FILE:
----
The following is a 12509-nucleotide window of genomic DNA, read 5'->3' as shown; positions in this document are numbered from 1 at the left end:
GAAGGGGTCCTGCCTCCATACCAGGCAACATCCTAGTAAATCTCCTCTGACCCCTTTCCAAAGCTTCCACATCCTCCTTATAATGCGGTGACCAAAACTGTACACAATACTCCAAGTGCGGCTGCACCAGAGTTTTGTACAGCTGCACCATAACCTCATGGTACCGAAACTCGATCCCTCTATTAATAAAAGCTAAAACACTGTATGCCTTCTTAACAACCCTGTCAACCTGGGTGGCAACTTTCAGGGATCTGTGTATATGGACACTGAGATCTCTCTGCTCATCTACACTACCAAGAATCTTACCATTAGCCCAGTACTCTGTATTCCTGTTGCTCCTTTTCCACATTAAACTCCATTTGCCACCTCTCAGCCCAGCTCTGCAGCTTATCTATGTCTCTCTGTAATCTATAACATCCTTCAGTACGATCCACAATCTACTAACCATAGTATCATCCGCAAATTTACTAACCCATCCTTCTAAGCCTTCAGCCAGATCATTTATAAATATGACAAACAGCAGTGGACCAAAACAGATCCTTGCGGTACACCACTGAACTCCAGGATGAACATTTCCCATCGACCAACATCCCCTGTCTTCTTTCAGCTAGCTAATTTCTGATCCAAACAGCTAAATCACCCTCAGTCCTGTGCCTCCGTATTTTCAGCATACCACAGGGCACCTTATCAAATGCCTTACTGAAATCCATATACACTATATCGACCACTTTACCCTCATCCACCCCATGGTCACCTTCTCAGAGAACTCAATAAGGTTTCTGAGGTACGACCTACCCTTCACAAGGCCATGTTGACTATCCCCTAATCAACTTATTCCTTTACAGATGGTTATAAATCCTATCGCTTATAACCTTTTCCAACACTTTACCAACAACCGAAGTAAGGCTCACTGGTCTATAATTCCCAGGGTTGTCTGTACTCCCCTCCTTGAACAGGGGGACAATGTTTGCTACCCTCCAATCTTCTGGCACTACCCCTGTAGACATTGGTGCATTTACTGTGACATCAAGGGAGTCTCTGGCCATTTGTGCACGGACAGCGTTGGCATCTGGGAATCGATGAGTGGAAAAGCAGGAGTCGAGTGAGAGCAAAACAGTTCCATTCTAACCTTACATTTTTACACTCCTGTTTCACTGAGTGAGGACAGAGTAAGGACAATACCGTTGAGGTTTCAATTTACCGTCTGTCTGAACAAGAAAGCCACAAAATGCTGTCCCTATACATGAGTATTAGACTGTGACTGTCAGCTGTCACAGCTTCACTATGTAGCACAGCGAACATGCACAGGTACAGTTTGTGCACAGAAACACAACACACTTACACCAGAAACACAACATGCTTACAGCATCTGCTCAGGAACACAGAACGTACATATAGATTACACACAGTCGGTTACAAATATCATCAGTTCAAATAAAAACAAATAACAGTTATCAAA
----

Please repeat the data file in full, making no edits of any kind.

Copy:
The following is a 12509-nucleotide window of genomic DNA, read 5'->3' as shown; positions in this document are numbered from 1 at the left end:
GAAGGGGTCCTGCCTCCATACCAGGCAACATCCTAGTAAATCTCCTCTGACCCCTTTCCAAAGCTTCCACATCCTCCTTATAATGCGGTGACCAAAACTGTACACAATACTCCAAGTGCGGCTGCACCAGAGTTTTGTACAGCTGCACCATAACCTCATGGTACCGAAACTCGATCCCTCTATTAATAAAAGCTAAAACACTGTATGCCTTCTTAACAACCCTGTCAACCTGGGTGGCAACTTTCAGGGATCTGTGTATATGGACACTGAGATCTCTCTGCTCATCTACACTACCAAGAATCTTACCATTAGCCCAGTACTCTGTATTCCTGTTGCTCCTTTTCCACATTAAACTCCATTTGCCACCTCTCAGCCCAGCTCTGCAGCTTATCTATGTCTCTCTGTAATCTATAACATCCTTCAGTACGATCCACAATCTACTAACCATAGTATCATCCGCAAATTTACTAACCCATCCTTCTAAGCCTTCAGCCAGATCATTTATAAATATGACAAACAGCAGTGGACCAAAACAGATCCTTGCGGTACACCACTGAACTCCAGGATGAACATTTCCCATCGACCAACATCCCCTGTCTTCTTTCAGCTAGCTAATTTCTGATCCAAACAGCTAAATCACCCTCAGTCCTGTGCCTCCGTATTTTCAGCATACCACAGGGCACCTTATCAAATGCCTTACTGAAATCCATATACACTATATCGACCACTTTACCCTCATCCACCCCATGGTCACCTTCTCAGAGAACTCAATAAGGTTTCTGAGGTACGACCTACCCTTCACAAGGCCATGTTGACTATCCCCTAATCAACTTATTCCTTTACAGATGGTTATAAATCCTATCGCTTATAACCTTTTCCAACACTTTACCAACAACCGAAGTAAGGCTCACTGGTCTATAATTCCCAGGGTTGTCTGTACTCCCCTCCTTGAACAGGGGGACAATGTTTGCTACCCTCCAATCTTCTGGCACTACCCCTGTAGACATTGGTGCATTTACTGTGACATCAAGGGAGTCTCTGGCCATTTGTGCACGGACAGCGTTGGCATCTGGGAATCGATGAGTGGAAAAGCAGGAGTCGAGTGAGAGCAAAACAGTTCCATTCTAACCTTACATTTTTACACTCCTGTTTCACTGAGTGAGGACAGAGTAAGGACAATACCGTTGAGGTTTCAATTTACCGTCTGTCTGAACAAGAAAGCCACAAAATGCTGTCCCTATACATGAGTATTAGACTGTGACTGTCAGCTGTCACAGCTTCACTATGTAGCACAGCGAACATGCACAGGTACAGTTTGTGCACAGAAACACAACACACTTACACCAGAAACACAACATGCTTACAGCATCTGCTCAGGAACACAGAACGTACATATAGATTACACACAGTCGGTTACAAATATCATCAGTTCAAATAAAAACAAATAACAGTTATCAAA